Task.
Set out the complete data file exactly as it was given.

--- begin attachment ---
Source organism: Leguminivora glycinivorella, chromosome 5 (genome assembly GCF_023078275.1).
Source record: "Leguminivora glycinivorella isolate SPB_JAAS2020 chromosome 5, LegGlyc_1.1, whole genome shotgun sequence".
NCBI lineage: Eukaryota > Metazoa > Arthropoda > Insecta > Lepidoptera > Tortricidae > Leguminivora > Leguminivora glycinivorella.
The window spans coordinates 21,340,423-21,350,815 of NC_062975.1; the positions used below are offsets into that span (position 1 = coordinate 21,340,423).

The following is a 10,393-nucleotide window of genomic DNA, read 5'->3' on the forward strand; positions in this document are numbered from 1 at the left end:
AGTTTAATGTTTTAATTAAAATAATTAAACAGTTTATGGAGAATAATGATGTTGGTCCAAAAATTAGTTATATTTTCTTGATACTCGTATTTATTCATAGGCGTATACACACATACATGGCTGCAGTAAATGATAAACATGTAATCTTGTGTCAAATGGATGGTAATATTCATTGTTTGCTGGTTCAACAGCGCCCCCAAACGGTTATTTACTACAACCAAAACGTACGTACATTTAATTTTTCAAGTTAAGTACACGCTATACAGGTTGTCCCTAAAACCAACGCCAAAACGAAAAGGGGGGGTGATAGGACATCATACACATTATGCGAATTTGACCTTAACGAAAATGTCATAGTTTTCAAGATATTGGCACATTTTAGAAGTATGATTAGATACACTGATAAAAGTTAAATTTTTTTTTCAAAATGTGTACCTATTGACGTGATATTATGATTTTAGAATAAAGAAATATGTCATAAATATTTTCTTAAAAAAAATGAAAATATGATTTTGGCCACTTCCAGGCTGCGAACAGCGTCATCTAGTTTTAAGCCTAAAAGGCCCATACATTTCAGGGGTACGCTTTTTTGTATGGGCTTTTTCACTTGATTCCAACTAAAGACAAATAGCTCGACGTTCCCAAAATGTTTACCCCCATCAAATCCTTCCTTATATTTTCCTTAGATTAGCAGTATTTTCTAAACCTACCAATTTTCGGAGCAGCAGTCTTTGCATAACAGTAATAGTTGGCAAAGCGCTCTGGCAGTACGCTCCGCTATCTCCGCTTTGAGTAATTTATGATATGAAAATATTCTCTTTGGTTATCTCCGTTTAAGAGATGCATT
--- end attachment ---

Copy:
Source organism: Leguminivora glycinivorella, chromosome 5 (genome assembly GCF_023078275.1).
Source record: "Leguminivora glycinivorella isolate SPB_JAAS2020 chromosome 5, LegGlyc_1.1, whole genome shotgun sequence".
NCBI lineage: Eukaryota > Metazoa > Arthropoda > Insecta > Lepidoptera > Tortricidae > Leguminivora > Leguminivora glycinivorella.
The window spans coordinates 21,340,423-21,350,815 of NC_062975.1; the positions used below are offsets into that span (position 1 = coordinate 21,340,423).

The following is a 10,393-nucleotide window of genomic DNA, read 5'->3' on the forward strand; positions in this document are numbered from 1 at the left end:
AGTTTAATGTTTTAATTAAAATAATTAAACAGTTTATGGAGAATAATGATGTTGGTCCAAAAATTAGTTATATTTTCTTGATACTCGTATTTATTCATAGGCGTATACACACATACATGGCTGCAGTAAATGATAAACATGTAATCTTGTGTCAAATGGATGGTAATATTCATTGTTTGCTGGTTCAACAGCGCCCCCAAACGGTTATTTACTACAACCAAAACGTACGTACATTTAATTTTTCAAGTTAAGTACACGCTATACAGGTTGTCCCTAAAACCAACGCCAAAACGAAAAGGGGGGGTGATAGGACATCATACACATTATGCGAATTTGACCTTAACGAAAATGTCATAGTTTTCAAGATATTGGCACATTTTAGAAGTATGATTAGATACACTGATAAAAGTTAAATTTTTTTTTCAAAATGTGTACCTATTGACGTGATATTATGATTTTAGAATAAAGAAATATGTCATAAATATTTTCTTAAAAAAAATGAAAATATGATTTTGGCCACTTCCAGGCTGCGAACAGCGTCATCTAGTTTTAAGCCTAAAAGGCCCATACATTTCAGGGGTACGCTTTTTTGTATGGGCTTTTTCACTTGATTCCAACTAAAGACAAATAGCTCGACGTTCCCAAAATGTTTACCCCCATCAAATCCTTCCTTATATTTTCCTTAGATTAGCAGTATTTTCTAAACCTACCAATTTTCGGAGCAGCAGTCTTTGCATAACAGTAATAGTTGGCAAAGCGCTCTGGCAGTACGCTCCGCTATCTCCGCTTTGAGTAATTTATGATATGAAAATATTCTCTTTGGTTATCTCCGTTTAAGAGATGCATT